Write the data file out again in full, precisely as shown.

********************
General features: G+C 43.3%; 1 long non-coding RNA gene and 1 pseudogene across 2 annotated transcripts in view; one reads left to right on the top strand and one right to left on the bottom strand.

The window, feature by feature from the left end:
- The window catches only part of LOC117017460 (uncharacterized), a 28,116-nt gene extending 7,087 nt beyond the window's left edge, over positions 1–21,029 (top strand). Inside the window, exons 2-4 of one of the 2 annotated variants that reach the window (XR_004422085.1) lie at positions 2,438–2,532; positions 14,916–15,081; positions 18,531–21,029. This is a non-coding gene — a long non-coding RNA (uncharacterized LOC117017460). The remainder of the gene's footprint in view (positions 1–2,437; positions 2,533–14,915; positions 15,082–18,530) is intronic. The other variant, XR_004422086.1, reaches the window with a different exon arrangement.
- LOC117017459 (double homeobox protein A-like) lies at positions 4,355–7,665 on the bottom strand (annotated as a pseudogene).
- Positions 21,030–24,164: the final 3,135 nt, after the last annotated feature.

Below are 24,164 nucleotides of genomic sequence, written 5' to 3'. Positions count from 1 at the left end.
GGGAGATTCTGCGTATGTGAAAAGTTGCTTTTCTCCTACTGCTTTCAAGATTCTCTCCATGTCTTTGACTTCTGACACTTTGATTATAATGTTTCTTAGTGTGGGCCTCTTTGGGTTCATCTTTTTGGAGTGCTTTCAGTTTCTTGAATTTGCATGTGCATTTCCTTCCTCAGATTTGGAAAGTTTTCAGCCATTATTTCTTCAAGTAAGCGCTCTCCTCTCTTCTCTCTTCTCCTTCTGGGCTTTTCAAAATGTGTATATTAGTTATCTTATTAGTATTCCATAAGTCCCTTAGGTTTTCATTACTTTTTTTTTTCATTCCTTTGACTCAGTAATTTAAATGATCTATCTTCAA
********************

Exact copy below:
General features: G+C 43.3%; 1 long non-coding RNA gene and 1 pseudogene across 2 annotated transcripts in view; one reads left to right on the top strand and one right to left on the bottom strand.

The window, feature by feature from the left end:
- The window catches only part of LOC117017460 (uncharacterized), a 28,116-nt gene extending 7,087 nt beyond the window's left edge, over positions 1–21,029 (top strand). Inside the window, exons 2-4 of one of the 2 annotated variants that reach the window (XR_004422085.1) lie at positions 2,438–2,532; positions 14,916–15,081; positions 18,531–21,029. This is a non-coding gene — a long non-coding RNA (uncharacterized LOC117017460). The remainder of the gene's footprint in view (positions 1–2,437; positions 2,533–14,915; positions 15,082–18,530) is intronic. The other variant, XR_004422086.1, reaches the window with a different exon arrangement.
- LOC117017459 (double homeobox protein A-like) lies at positions 4,355–7,665 on the bottom strand (annotated as a pseudogene).
- Positions 21,030–24,164: the final 3,135 nt, after the last annotated feature.

Below are 24,164 nucleotides of genomic sequence, written 5' to 3'. Positions count from 1 at the left end.
GGGAGATTCTGCGTATGTGAAAAGTTGCTTTTCTCCTACTGCTTTCAAGATTCTCTCCATGTCTTTGACTTCTGACACTTTGATTATAATGTTTCTTAGTGTGGGCCTCTTTGGGTTCATCTTTTTGGAGTGCTTTCAGTTTCTTGAATTTGCATGTGCATTTCCTTCCTCAGATTTGGAAAGTTTTCAGCCATTATTTCTTCAAGTAAGCGCTCTCCTCTCTTCTCTCTTCTCCTTCTGGGCTTTTCAAAATGTGTATATTAGTTATCTTATTAGTATTCCATAAGTCCCTTAGGTTTTCATTACTTTTTTTTTTCATTCCTTTGACTCAGTAATTTAAATGATCTATCTTCAA